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A Store for Only Php300K? 7-Eleven Rolls Out New Franchising Models

With 1,995 stores as of 2016, PH’s No.1 convenience store chain keeps its lead
By Cherrie Regalado |



Philippine Seven Corp., the country’s first and largest convenience store operator, is keeping its wide market lead not just by building more stores faster than anybody else but also by constantly innovating its franchising model.


As of the end of last year, it operated 1,995 outlets, accounting for 63 percent of the total number of branded 24-hour convenience stores in the Philippines. Its nearest competitor, Ministop, had 499 stores, while the No. 3 player, Family Mart, only had 100.



Victor Paterno, Philippine Seven’s president who is credited for the convenience store chain’s rapid growth after he took over in 2005, is staying ahead of the pack by constantly developing new franchising models. The aim is to attract both passive investors with capital to spare and hands-on entrepreneurs who want a more active role in running the store, and other potential partners.


More than half, or 1,104 of 7-Eleven stores, are operated by franchisees, and these come in two basic models. A vast majority of the franchised stores come under the so-called FC1 model while the remaining 235 fall under FC2.


In an interview with this writer for a Forbes Philippines article published in September 2015, Paterno explained the basic difference between the two. The FC1 scheme, which entails a franchise fee of roughly Php3.5 million and is used largely to build new stores, has two variants—the investor and industrial model.



President of Philippine Seven Corp. Victor Paterno



Under the investor model, Philippine Seven operates the stores and provides the equipment while the owner pays the rent. Investors under the industrial model operate the stores, while Philippine Seven pays for the equipment and the rent. “The returns are different, of course,” he said. “There was a time when we were struggling and we needed the investor model more. But now we’re modifying the industrial model,” he said.



On the other hand, the FC2 model refers to a scheme where Philippine Seven basically turns over the operation of an existing store to an experienced convenience store manager who has saved enough capital to invest in a store of his or her own. “FC2 is just store operations (and is) less risky,” he explained. These franchises cost around Php1 million.


Back then, Paterno mentioned that he was planning to roll out another franchise package that entails a minimal investment from franchisees who will, however, be expected to run the stores directly.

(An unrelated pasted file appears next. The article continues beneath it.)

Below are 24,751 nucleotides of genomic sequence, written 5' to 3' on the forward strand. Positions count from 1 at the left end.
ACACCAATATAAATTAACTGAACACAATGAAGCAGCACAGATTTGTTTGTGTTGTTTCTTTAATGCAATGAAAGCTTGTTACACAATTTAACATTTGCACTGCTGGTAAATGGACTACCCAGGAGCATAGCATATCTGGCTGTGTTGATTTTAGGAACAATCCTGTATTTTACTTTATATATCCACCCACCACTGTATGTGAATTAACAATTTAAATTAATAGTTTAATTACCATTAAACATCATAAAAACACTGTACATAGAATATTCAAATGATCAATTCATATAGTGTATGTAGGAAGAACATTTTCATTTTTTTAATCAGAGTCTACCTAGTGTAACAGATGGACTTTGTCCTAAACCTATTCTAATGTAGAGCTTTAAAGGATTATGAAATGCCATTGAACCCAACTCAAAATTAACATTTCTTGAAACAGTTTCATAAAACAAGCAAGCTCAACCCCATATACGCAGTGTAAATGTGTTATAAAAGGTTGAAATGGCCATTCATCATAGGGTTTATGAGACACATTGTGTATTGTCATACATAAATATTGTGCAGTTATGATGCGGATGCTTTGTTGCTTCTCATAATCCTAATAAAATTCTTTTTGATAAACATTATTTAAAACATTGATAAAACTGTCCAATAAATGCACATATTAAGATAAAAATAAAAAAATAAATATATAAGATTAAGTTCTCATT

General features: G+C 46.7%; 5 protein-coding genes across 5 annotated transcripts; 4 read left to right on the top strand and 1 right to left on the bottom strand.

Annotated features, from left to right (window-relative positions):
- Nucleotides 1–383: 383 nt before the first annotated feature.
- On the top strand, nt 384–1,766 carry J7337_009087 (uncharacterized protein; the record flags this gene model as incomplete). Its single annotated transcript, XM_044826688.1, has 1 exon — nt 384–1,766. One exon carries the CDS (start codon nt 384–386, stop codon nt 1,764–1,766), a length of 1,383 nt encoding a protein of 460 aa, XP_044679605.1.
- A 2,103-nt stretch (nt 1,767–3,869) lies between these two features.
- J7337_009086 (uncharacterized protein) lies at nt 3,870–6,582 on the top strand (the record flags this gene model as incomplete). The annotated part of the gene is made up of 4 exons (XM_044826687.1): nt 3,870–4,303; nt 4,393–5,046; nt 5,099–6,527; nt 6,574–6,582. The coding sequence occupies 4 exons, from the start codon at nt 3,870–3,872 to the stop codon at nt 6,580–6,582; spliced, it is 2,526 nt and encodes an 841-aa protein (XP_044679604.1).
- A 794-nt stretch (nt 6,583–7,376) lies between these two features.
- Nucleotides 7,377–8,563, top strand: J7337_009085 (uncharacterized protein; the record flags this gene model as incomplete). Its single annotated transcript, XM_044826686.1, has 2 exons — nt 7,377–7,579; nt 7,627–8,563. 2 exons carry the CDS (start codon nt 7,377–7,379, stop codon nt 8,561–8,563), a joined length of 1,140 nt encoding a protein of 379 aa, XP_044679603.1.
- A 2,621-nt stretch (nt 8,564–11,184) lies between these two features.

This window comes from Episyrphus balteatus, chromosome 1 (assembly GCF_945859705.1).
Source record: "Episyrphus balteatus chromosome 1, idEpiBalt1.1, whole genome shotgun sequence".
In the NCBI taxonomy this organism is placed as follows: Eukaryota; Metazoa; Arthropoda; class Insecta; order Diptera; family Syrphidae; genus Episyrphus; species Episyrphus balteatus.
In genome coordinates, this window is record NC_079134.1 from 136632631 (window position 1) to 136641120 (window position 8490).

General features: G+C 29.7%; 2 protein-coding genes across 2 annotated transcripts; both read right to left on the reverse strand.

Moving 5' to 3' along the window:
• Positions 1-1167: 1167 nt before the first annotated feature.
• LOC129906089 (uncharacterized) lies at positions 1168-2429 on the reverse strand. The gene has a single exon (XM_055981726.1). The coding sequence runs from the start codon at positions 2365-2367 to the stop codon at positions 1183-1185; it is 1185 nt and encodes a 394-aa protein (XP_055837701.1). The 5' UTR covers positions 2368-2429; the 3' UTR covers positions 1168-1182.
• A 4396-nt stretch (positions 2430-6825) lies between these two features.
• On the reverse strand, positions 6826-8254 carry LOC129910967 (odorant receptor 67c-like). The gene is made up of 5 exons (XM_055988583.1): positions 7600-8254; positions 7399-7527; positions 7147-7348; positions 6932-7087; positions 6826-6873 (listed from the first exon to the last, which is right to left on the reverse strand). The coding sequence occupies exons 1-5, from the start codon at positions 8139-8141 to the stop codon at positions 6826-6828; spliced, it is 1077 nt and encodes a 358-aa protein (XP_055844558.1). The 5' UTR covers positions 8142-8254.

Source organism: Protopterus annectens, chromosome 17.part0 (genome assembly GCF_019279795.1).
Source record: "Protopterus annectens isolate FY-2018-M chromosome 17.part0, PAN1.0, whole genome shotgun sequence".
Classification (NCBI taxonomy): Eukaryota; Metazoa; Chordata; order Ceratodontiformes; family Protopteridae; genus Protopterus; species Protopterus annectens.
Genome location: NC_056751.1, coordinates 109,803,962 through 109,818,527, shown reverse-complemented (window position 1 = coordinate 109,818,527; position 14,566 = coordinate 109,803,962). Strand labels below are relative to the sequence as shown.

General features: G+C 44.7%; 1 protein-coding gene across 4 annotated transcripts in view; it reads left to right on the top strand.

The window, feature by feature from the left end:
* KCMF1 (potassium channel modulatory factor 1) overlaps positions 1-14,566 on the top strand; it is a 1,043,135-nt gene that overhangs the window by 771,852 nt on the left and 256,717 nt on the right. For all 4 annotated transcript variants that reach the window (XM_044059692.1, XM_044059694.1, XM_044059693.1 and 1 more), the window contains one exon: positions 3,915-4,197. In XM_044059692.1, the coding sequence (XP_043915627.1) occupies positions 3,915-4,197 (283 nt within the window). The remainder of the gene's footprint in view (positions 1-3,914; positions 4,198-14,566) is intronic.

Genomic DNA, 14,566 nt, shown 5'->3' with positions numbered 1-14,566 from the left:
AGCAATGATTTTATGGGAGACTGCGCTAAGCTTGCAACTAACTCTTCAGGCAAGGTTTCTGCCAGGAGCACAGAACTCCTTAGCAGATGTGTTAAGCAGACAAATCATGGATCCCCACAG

“We’re studying FC3. We’re working new angles because we found people who have the money are not willing to work, while the people who do not have the money are willing to work. So we said, why are we charging so much money? We have the money, and we want people to work. So, we’re looking at package 3,” Paterno explained then.



Almost two years since first mentioning the new franchising model, Philippine Seven seems poised to finally launch it later this year.


The new franchising model is for people who would be willing to dedicate their time operating the stores



On the sidelines of the company’s stockholders’ meeting last June 16, Paterno said Philippine Seven is rolling out later this year a new scheme where franchisees only need to shell out Php300,000 as long as they would dedicate their time in operating the stores, according to a report in the Philippine Daily Inquirer.



“We’re also looking at franchising out existing stores. We have a new franchise package which we’re testing and we’ll be rolling out this year with very low minimal investment,” Paterno was quoted as saying. “Basically, we want people who are willing to work in the stores. The idea is to get ex-employees, people who have managed QSRs (quick service restaurants), people with real skills but not much capital.”


Back in 2015, Paterno explained that the success of the FC2 model was what prompted him to develop the FC3 package. “I’m most successful with FC2. Most of them are ex-store people, those who borrowed money from a sister from abroad. But not all of them have money. Sometimes, not all the money given to them are for free, so they have to pay higher interest for the money.”


However, franchisees availing of this package are expected to spend most of their time inside the stores to ensure smooth and efficient operations. “I want them there. I want their wife there, and their brother-in-law,” Paterno said.







Cherrie Regalado is a contributor to Entrepreneur Philippines. Follow her at @cherrieregalado

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